Dramatic Play Benefits Children’s Literacy, Creativity and Conflict Resolution Skills

Dramatic play is, in essence, an imaginary game played by children. Children will construct worlds, characters and scenarios and will act out games and dialogue according to the rules and confines they have created around themselves. Children can assume the role of anything or anyone, be it a Prime Minister, a Queen, a doctor or a superhero. They will delegate rules and motives to the other actors in their make-believe world before assuming what can be a very amusing dialogue that lasts quite some time. Dramatic play benefits children’s literacy, creativity and conflict resolution skills. We discuss.

Dramatic play also helps to anchor emotional and behavioural control. It is often inspired by books and films that children enjoy and can be enhanced by a parent or guardian who may give out roles and responsibilities before play begins.

The Types of Dramatic Play?

There are two primary varieties of dramatic play, structured and unstructured.

Structured Play is characterised by supervision from a parent or teacher during dramatic play. The supervising adult can take a passive role and watch from the sidelines, or, instead, actively delegate roles, rules and responsibilities to children. Supervising adults may draw inspiration from books and movies and encourage children to act out alternative plots or endings from stories they know well. Props and sets may be provided.

Unstructured Play, on the other hand, is run completely by children for children. Children are very capable of envisioning entire make-believe worlds using the furniture and items around them.

Benefits and Risks

Dramatic play benefits self-regulation, language development, empowerment and conflict resolution. It is a very versatile tool in a child’s path to adolescence.

Self-regulation is taught to children as they are assigned roles within dramatic play. They understand that their character is driven by motives and must therefore cater to these motives in order to move the story forward. Other rules may be negotiated as the play evolves and children will tend to comply with these rules in order to sustain the scenario for as long as they can.

Language development can be enhanced as children communicate from the perspective of new characters in fantasy worlds. They will be forced to express themselves to their peers in new ways as they attempt to get what their character wants according to underlying motives. You can rest assured there will be wheeling and dealing galore as kids attempt to acquire a mysterious lamp, a special sword or something else that is important to them. Children must also communicate what needs to happen next in the story in order for their dramatic play to progress. Without communication, the story will grind to a halt to the despair of all its participants.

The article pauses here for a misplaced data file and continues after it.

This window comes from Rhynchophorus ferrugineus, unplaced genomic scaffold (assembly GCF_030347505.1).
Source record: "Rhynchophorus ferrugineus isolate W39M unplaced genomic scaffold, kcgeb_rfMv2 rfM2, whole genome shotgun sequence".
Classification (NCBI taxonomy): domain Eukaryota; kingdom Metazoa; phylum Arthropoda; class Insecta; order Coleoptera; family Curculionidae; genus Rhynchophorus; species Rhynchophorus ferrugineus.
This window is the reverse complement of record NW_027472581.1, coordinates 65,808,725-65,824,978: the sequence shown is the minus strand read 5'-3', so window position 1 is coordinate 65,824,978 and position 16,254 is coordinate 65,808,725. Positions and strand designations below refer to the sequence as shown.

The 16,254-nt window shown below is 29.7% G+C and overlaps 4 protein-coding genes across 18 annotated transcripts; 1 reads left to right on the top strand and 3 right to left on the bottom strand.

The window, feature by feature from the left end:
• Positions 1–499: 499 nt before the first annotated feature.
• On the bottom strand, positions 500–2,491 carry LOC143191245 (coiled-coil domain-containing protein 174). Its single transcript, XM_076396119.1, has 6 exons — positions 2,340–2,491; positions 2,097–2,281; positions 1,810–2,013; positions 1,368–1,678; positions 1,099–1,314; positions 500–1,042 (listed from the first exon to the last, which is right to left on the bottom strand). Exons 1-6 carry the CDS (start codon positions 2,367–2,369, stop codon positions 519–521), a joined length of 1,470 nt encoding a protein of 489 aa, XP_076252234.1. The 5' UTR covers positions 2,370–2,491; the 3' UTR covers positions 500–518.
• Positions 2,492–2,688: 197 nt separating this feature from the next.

Children often play at characters with significant social status, an important legacy or some heightened level of responsibility. This is empowering to children who may use their character’s actions to deal with childhood trauma. Embodying a character with power can also heighten a child’s feeling of responsibility. On this note, it’s recommended that children acting out characters with a penchant for conflict should do so in a structured play environment to avoid altercation.

The risk with dramatic play is that children might become unruly and involved in physical altercations when conflict arises and there is no supervision present. While negotiation is often effectively performed by children in imaginary games, sometimes things escalate out of control and children are pushed to use actions rather than words to solve disputes. It’s wise to monitor children at the start of the play to ensure safe surroundings. for anything that could be used to hit each other with.

Both structured and unstructured dramatic play offer teaching opportunities regarding conflict resolution. For example, Disagreements may arise when children do not agree what roles everyone is taking on, for example, if menu items are unavailable within an imaginary restaurant. Disagreements offer children a chance to see from the same perspective and often require compromises to be struck.

Dramatic play should be encouraged. Dramatic play benefits children’s imagination, their communication skills, empower themselves and learn conflict resolution skills. It’s very easy to set up a room for kids to play in and to provide cheap costumes and props to enhance the experience. Doing this can often enhance the value children perceive within their dramatic play.

At Valley Heights Preschool, we encourage both structured and unstructured active play at various times in the day. If you would like to learn more, head to our contact page for more information or call us on (02) 9826 0266.